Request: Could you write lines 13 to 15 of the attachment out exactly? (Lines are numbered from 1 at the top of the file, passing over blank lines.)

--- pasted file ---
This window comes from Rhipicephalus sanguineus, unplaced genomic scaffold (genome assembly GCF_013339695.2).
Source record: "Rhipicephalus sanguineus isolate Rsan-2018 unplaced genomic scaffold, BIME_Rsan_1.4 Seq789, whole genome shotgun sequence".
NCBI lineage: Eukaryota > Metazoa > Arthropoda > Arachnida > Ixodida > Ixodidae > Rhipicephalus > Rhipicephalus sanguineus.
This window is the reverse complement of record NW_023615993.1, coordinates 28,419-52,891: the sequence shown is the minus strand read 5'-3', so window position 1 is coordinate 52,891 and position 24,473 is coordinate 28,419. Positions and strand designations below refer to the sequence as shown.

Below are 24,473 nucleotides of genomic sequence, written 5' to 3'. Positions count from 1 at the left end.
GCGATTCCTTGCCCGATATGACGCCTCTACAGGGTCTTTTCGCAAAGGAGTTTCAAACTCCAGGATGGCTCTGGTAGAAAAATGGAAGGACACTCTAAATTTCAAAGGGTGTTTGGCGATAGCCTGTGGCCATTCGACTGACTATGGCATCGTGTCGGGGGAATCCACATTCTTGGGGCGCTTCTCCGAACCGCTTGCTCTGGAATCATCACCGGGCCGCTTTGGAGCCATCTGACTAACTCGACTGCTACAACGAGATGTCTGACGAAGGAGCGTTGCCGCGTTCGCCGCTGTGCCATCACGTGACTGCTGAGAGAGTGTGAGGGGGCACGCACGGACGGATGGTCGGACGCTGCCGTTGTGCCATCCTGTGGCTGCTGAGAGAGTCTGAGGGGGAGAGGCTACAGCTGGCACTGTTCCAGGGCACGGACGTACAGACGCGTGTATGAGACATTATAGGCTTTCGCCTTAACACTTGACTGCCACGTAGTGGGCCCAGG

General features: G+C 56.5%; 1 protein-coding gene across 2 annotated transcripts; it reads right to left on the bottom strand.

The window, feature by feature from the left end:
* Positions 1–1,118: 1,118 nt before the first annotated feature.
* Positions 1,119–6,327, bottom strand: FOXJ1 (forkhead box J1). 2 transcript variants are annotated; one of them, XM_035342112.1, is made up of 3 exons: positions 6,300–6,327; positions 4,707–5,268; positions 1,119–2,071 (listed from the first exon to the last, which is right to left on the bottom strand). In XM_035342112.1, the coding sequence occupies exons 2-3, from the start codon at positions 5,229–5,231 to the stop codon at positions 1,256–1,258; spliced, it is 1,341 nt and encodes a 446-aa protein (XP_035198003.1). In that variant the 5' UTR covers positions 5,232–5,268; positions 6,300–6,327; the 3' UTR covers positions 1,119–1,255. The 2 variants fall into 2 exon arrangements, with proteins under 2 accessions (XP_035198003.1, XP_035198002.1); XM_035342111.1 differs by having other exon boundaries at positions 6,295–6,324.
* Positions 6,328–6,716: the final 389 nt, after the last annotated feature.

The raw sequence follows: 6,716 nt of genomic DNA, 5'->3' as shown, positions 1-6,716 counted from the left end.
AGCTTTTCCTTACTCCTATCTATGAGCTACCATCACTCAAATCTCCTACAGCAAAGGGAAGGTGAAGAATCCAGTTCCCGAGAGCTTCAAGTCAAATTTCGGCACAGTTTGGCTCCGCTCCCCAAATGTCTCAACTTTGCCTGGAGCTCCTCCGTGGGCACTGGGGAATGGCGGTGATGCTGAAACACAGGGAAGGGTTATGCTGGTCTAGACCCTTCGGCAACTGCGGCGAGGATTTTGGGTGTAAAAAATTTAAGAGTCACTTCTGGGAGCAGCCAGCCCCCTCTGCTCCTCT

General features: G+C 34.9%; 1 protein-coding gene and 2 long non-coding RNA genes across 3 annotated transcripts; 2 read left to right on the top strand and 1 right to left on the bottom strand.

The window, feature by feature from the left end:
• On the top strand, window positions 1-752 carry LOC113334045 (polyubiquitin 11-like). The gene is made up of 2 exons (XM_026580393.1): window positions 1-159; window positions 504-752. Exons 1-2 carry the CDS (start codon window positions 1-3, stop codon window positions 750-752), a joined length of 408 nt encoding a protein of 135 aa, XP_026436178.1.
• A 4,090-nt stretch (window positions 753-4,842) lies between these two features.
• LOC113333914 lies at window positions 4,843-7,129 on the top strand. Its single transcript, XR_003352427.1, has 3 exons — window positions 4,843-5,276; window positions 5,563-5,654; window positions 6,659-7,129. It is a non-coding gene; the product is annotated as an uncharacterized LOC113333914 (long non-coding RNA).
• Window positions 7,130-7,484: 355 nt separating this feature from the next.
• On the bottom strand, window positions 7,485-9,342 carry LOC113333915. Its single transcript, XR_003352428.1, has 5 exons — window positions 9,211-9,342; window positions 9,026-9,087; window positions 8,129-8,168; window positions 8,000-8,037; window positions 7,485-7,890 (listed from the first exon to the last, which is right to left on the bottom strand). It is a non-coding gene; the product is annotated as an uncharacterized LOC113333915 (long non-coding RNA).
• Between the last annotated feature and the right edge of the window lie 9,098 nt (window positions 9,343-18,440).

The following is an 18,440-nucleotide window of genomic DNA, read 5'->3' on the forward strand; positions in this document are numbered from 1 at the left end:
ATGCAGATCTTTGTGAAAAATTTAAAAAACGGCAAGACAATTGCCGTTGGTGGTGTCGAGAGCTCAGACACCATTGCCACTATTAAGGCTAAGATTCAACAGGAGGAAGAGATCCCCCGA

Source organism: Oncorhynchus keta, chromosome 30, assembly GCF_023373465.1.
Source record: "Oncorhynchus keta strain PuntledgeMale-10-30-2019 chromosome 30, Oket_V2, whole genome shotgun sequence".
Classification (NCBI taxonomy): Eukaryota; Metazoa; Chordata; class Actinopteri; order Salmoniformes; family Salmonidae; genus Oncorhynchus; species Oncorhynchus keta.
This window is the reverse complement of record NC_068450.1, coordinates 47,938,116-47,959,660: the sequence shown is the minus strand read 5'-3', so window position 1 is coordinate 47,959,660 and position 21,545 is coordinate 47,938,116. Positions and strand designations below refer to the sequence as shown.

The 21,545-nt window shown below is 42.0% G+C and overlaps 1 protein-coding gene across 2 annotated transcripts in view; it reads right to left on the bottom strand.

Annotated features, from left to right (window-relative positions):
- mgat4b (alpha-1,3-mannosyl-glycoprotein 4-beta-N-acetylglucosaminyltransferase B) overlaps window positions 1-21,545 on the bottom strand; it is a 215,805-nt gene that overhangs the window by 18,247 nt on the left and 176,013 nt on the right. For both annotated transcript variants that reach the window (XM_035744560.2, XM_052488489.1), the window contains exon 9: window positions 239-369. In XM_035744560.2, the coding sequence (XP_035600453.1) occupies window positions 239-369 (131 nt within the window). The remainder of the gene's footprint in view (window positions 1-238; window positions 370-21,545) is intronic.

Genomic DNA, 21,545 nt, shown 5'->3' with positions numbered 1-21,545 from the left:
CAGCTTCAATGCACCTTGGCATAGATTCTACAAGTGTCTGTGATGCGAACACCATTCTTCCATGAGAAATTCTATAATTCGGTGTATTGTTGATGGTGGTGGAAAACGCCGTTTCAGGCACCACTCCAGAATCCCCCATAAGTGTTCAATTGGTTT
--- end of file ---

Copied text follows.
AGCTTTTCCTTACTCCTATCTATGAGCTACCATCACTCAAATCTCCTACAGCAAAGGGAAGGTGAAGAATCCAGTTCCCGAGAGCTTCAAGTCAAATTTCGGCACAGTTTGGCTCCGCTCCCCAAATGTCTCAACTTTGCCTGGAGCTCCTCCGTGGGCACTGGGGAATGGCGGTGATGCTGAAACACAGGGAAGGGTTATGCTGGTCTAGACCCTTCGGCAACTGCGGCGAGGATTTTGGGTGTAAAAAATTTAAGAGTCACTTCTGGGAGCAGCCAGCCCCCTCTGCTCCTCT

General features: G+C 34.9%; 1 protein-coding gene and 2 long non-coding RNA genes across 3 annotated transcripts; 2 read left to right on the top strand and 1 right to left on the bottom strand.

The window, feature by feature from the left end: